Learning and Becoming

I remember the halt as the ratcheting handbrake was yanked before the mouth of my family home. My 15-year-old self thought it was a dream to have a ute with as much character as Caden’s 4×4. The roar of the engine on any highway would dominate even a yelling conversation, so we rightly called the rusty, leviathan “Aslan”. It’s odd to think of how it was even possible to hear each other when Aslan’s mechanic belly would rumble whilst in park. But, despite the growling, for some reason with Caden, I always felt like I could be heard so clearly.

I grew up with Caden as my older “brother, from another mother”. As kids, our mums would never send us to the other’s house without a bottle of milk in hand. We loved to drink strawberry “pinky” milk at the bar table.

The time spent in Aslan had become the new milk bar chinwag. When the handbrake was pulled, Caden and I would just sit, we’d talk, share stories, and Caden would always gently ask questions. And I won’t forget the question he asked on this night in the mouth of the driveway: “So, what are you thinking about doing after Grade 12? Any plans?” And I won’t forget how surprised I was at my response: 

To give you context, Caden was asking 15-year-old me, who, only a couple of months prior, had received his Year 10 career profiling test results that presented an even high score recommendation to pursue physiotherapy or acting/clowning.

Caden’s question was hitting the heart of my life struggles at the time. Woven within my high-school journey was the intruding voice of “what am I doing after school?” I feared not making the right choice over where I’d be in the future. However, on this night with Caden and Aslan, my response slipped out of my mouth so confidently, it was as if I had known my whole life: “I am going to be a chaplain.”

Here’s the thing, I had no idea why I said “chaplain” that night. And frankly, I had no real idea of what a chaplain did. I never revisited the thought past that night. I was too busy trying to figure out how my career as a juggling, physical therapy practitioner could financially support my future family.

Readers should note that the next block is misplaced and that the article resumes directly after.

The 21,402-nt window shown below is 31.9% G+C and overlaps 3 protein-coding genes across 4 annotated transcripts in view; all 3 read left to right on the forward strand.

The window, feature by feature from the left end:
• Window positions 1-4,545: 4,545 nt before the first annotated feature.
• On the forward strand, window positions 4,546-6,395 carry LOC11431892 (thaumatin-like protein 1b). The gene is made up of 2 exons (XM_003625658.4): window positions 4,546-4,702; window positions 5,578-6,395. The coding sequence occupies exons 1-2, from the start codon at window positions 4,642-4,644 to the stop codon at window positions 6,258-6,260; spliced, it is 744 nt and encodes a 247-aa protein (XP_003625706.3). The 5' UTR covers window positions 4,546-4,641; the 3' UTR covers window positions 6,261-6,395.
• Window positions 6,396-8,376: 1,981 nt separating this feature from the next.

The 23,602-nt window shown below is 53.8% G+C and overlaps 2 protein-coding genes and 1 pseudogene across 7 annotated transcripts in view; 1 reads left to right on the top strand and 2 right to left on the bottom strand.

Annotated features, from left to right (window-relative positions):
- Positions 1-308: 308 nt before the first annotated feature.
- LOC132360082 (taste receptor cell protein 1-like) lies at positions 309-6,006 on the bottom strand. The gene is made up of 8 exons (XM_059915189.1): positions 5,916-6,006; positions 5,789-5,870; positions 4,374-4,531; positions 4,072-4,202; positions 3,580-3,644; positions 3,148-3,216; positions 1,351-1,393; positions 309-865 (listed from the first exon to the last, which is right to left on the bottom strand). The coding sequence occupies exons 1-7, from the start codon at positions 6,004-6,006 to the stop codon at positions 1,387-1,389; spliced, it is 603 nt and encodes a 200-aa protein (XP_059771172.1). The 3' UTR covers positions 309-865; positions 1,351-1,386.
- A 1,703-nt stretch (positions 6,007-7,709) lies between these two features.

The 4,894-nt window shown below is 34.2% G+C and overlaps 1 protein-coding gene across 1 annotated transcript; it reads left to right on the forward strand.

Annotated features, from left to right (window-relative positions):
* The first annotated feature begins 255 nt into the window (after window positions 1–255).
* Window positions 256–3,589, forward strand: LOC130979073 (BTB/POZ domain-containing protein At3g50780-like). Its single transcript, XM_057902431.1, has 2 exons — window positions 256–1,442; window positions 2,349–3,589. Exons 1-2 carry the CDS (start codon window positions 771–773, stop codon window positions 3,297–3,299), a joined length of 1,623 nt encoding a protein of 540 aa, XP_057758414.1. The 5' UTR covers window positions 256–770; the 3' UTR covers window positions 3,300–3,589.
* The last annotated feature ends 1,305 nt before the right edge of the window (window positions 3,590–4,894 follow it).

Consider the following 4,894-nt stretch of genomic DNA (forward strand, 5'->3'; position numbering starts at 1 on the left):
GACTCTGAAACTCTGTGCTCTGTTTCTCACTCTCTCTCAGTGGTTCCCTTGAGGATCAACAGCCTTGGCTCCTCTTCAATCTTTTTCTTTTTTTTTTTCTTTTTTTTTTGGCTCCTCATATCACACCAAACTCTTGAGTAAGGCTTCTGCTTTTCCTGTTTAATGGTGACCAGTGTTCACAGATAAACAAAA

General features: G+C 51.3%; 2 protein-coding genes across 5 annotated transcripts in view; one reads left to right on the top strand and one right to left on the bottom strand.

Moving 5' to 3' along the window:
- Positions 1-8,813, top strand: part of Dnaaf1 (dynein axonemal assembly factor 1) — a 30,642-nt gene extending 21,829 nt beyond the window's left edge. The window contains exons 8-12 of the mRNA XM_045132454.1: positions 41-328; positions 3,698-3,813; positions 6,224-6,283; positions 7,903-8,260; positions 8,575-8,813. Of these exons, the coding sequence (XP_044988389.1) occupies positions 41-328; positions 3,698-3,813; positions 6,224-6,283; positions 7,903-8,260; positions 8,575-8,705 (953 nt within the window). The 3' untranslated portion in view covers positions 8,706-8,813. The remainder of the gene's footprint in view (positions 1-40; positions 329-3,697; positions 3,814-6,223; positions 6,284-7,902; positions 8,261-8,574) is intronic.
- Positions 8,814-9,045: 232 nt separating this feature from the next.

My name is Reilly Brown, and I am a College Chaplain. God’s plan to re-route me back to the school I graduated from has been an adventure greater than I could have ever imagined.

Brene Brown remarked: To love ourselves and support each other in the process of becoming real is perhaps the greatest single act of daring greatly.

I love calling my Grandma to share with her the wins of my week, my lows, and my learnings. She has taught me how to celebrate people joyously and love sacrificially. I could have done nothing for the whole day, and Grandma would still finish our phone calls with, “I am so proud of you”. Young people need someone who is for them. And young people need someone who will spur them on.

My journey in youth work began at 17 as a camp worker. My staff uniform often looked like a full body harness, complimented by a hairnet and helmet. The 10-metre flying fox platform on-site was always the peak experience of a camper’s week. It was a journey of stepping outside of your comfort zone. I recently had a wonderfully wise woman in my life challenge me to shift my prayers for clarity amid discomfort and challenge, to asking God for his boldness to persevere and overcome. Young people, and all people, need someone who can spur them on to take a leap of faith. Stepping out in courage, knowing they are seen, loved, and heard.

I am so thankful for the people God has placed in my life. I have every reason to pour into others, because of how others have poured into me. Just as it was modelled to me by Caden, I sit with students, I share stories, I always gently ask questions. I now always have strawberry flavoured milk in my office. Young people have taught me that faith isn’t knowing the end of the story, it’s trusting in the One who does. I would encourage you, give yourself the gift of listening to a young person’s story. Wait and see what your Heavenly Father will reveal to you both.

About the Author

Reilly Brown

Reilly is College Chaplain at Grace Lutheran College, Qld

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